What's Tony Thinking

From the Lake District


We’ve spent the last week in England’s Lake District, famous for its writers, William Wordsworth, Samuel Taylor Coleridge, Robert Southey and, somewhat later, Beatrix Potter.

But of course the real draw, for the poets too, is the landscape. High crags and steep ridges above sheep-speckled moors. In the valleys multiple lakes. We were based in the north part of the district at Keswick for several days. Now we’re in Windermere in the south.

Our time here has been shaped a bit by the first named storm of the season, Storm Ali. Winds of 50 to 80 mph meant a fair number of trees and branches down. We still managed a number of hikes, including a really beautiful one around Buttermere (pictured here), a lake to the southwest of Keswick. We stayed off the crags and ridge lines because of the high winds.

One of the reasons for coming to the Lake District, besides the natural beauty, is that my ancestors on the Booth side came from here. Not only did we find evidence of the Booths, with a large grocery chain named “Booths,” but the Robinsons were, if anything, more in evidence. There is a brewery in Stockport, “Robinsons,” and Robinsons pubs all over the place. Here’s a photo of me in front of the Packhorse pub in Keswick, a Robinsons pub. Alas, I wasn’t too wild about their beer. British beer is too creamy, light and warm for me.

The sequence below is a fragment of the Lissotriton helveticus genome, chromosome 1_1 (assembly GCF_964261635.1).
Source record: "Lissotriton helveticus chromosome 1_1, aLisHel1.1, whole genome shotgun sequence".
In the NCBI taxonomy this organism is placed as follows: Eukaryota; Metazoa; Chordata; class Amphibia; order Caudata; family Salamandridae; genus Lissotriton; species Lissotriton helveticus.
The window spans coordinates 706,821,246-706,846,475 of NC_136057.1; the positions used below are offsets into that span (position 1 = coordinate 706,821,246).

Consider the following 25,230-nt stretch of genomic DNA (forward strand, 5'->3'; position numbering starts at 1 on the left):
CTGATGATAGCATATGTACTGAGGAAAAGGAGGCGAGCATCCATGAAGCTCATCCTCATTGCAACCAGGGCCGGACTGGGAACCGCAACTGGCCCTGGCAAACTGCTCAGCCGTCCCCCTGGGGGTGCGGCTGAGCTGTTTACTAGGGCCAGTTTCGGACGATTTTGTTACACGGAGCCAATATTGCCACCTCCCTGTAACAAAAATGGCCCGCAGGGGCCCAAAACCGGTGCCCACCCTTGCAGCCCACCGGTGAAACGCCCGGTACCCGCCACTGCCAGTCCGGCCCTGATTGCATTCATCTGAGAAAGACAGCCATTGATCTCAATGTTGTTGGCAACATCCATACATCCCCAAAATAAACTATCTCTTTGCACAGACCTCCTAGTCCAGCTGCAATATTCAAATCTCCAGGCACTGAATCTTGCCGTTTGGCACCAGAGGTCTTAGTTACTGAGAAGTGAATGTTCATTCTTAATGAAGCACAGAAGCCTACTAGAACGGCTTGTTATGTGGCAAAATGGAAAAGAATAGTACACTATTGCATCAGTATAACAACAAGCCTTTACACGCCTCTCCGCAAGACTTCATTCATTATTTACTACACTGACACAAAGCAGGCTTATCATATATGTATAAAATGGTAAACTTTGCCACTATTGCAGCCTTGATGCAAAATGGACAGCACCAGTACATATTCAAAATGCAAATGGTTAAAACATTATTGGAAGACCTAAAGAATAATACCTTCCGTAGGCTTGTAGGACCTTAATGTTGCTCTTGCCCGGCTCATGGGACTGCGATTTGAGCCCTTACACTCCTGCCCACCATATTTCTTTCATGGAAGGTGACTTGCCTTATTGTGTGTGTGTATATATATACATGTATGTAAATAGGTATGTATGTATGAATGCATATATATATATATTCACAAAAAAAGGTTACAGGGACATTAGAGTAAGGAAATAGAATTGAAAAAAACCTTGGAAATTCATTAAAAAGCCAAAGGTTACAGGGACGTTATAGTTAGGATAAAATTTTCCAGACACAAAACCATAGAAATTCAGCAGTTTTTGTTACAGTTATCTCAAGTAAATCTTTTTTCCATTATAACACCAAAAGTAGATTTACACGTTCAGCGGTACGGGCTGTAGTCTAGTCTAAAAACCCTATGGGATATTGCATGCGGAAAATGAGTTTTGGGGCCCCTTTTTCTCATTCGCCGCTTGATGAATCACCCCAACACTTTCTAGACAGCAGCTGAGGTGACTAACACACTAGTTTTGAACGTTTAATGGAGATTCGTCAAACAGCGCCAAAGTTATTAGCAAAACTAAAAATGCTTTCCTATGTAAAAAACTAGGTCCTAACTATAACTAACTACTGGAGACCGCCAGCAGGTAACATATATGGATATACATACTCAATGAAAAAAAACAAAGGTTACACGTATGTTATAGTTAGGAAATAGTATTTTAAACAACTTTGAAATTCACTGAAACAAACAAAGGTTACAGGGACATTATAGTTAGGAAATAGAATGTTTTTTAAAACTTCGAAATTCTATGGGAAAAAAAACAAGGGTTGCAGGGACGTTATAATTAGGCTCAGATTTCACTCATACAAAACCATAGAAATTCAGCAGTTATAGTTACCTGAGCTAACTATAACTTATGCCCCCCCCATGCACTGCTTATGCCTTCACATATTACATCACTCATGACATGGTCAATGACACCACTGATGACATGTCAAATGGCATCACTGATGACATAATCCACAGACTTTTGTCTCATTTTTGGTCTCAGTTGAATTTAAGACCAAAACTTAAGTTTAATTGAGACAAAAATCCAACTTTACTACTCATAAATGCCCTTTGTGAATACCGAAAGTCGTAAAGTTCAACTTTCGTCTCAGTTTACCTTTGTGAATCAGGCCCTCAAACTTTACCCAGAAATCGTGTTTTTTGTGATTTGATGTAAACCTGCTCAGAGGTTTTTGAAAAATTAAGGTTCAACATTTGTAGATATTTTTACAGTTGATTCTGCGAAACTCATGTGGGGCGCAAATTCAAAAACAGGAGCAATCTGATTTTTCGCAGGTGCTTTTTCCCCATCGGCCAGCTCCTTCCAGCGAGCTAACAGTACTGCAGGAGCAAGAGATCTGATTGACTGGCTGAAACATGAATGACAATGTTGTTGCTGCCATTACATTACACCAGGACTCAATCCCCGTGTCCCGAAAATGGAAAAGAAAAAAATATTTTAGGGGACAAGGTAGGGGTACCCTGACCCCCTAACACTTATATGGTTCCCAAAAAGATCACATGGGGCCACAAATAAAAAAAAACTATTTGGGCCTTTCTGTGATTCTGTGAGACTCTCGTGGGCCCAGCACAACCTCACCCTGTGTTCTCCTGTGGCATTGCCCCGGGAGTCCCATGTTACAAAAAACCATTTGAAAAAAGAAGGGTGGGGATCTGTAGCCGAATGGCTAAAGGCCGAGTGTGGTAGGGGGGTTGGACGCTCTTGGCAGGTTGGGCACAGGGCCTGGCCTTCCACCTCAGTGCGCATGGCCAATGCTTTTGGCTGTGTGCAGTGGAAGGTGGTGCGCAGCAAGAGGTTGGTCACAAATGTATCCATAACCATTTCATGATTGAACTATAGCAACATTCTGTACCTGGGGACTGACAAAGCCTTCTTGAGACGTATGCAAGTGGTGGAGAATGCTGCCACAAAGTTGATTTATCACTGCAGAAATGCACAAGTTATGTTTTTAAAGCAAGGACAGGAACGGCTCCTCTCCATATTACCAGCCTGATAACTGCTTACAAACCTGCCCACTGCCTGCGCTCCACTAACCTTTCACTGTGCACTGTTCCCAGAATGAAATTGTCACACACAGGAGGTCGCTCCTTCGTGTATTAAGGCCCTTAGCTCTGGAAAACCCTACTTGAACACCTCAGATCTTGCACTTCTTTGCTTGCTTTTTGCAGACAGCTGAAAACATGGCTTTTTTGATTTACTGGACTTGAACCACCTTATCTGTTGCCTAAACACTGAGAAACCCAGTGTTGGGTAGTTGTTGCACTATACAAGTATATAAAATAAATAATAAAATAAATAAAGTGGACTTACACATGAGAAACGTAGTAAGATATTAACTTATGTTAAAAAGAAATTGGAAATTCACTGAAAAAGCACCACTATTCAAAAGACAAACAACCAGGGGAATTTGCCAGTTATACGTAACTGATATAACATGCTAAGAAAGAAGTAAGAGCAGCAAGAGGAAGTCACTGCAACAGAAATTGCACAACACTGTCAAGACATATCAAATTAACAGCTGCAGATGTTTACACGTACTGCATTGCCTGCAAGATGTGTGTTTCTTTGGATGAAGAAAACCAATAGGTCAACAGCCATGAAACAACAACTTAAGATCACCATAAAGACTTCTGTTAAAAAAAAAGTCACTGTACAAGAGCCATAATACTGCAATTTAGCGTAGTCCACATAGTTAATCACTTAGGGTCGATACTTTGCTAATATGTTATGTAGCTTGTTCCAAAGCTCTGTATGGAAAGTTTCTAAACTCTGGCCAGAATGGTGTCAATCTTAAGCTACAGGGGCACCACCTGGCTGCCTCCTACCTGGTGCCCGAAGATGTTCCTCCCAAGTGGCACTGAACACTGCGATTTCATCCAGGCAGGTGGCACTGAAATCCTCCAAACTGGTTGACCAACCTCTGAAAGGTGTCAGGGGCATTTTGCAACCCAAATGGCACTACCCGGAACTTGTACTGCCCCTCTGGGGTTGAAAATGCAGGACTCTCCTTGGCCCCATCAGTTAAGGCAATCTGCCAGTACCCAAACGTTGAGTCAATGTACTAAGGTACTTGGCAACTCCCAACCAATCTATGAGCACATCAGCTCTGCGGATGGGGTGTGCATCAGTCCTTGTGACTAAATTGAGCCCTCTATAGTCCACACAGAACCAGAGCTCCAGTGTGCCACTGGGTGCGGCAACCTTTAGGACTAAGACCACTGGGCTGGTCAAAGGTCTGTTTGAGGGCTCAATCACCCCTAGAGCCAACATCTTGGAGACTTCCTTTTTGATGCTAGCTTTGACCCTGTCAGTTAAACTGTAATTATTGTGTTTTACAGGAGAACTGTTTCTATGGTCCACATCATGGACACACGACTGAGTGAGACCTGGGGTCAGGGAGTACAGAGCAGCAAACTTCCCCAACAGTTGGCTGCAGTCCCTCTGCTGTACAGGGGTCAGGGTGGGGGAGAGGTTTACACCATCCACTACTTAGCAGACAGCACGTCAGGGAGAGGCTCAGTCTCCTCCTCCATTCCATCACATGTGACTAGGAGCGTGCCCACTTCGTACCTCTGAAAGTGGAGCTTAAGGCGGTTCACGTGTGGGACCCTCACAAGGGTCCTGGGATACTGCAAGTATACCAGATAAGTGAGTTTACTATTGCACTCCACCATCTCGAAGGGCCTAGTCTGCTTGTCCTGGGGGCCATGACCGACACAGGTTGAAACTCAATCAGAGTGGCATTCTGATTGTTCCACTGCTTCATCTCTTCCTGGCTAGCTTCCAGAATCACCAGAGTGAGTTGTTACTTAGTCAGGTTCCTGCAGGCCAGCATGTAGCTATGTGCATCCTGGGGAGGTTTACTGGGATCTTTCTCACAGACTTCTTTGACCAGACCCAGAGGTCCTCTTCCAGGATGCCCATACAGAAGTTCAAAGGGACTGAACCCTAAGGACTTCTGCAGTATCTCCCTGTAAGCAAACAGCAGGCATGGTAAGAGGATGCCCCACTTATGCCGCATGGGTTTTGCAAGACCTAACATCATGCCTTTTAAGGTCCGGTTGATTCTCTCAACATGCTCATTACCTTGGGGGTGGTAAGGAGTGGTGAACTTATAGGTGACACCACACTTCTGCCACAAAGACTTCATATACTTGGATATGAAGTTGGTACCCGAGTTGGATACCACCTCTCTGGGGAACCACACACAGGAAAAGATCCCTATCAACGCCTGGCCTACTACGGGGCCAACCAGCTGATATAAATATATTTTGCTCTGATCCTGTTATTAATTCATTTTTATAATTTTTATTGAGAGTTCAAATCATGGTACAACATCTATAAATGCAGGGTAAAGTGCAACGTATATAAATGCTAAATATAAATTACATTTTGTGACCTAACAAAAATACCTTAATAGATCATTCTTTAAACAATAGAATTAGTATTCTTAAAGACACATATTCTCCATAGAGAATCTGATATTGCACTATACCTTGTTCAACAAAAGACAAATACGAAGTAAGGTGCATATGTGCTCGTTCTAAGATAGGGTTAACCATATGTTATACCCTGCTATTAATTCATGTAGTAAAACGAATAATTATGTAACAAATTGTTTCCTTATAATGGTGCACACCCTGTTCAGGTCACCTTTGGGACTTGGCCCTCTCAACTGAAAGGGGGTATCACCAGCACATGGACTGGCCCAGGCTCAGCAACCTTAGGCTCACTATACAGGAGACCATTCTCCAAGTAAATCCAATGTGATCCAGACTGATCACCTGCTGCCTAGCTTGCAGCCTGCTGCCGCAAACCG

Reading up a bit on the Robinsons of the brewery I discovered that the founder was a William Robinson. And his eldest son was George. As it happens my grandfather was William and my father, George. Not the same as the brewery folks, who were half a century earlier. Anyway, kind of fun. The founder of the Salvation Army was a Booth, perhaps balancing out the beer brewing Robinsons.

All over the Lake District the colorful phone booths have been repurposed as defibrillators, which I found amusing. This one stands in Grassmere, which is half way between Keswick and Windermere.

Let’s give the last word to Wordsworth, from his sonnet, “The World Is Too Much With Us.” (I quoted a bit of this to two Lake District residents we met while hiking. They looked at me quizzically. “Wordsworth,” I offered.)

“The world is too much with us; late and soon,
Getting and spending, we lay waste our powers;—
Little we see in Nature that is ours;
We have given our hearts away, a sordid boon!
This Sea that bares her bosom to the moon;
The winds that will be howling at all hours,
And are up-gathered now like sleeping flowers;
For this, for everything, we are out of tune;
It moves us not. Great God! I’d rather be
A Pagan suckled in a creed outworn;
So might I, standing on this pleasant lea,
Have glimpses that would make me less forlorn;
Have sight of Proteus rising from the sea;
Or hear old Triton blow his wreathèd horn.”
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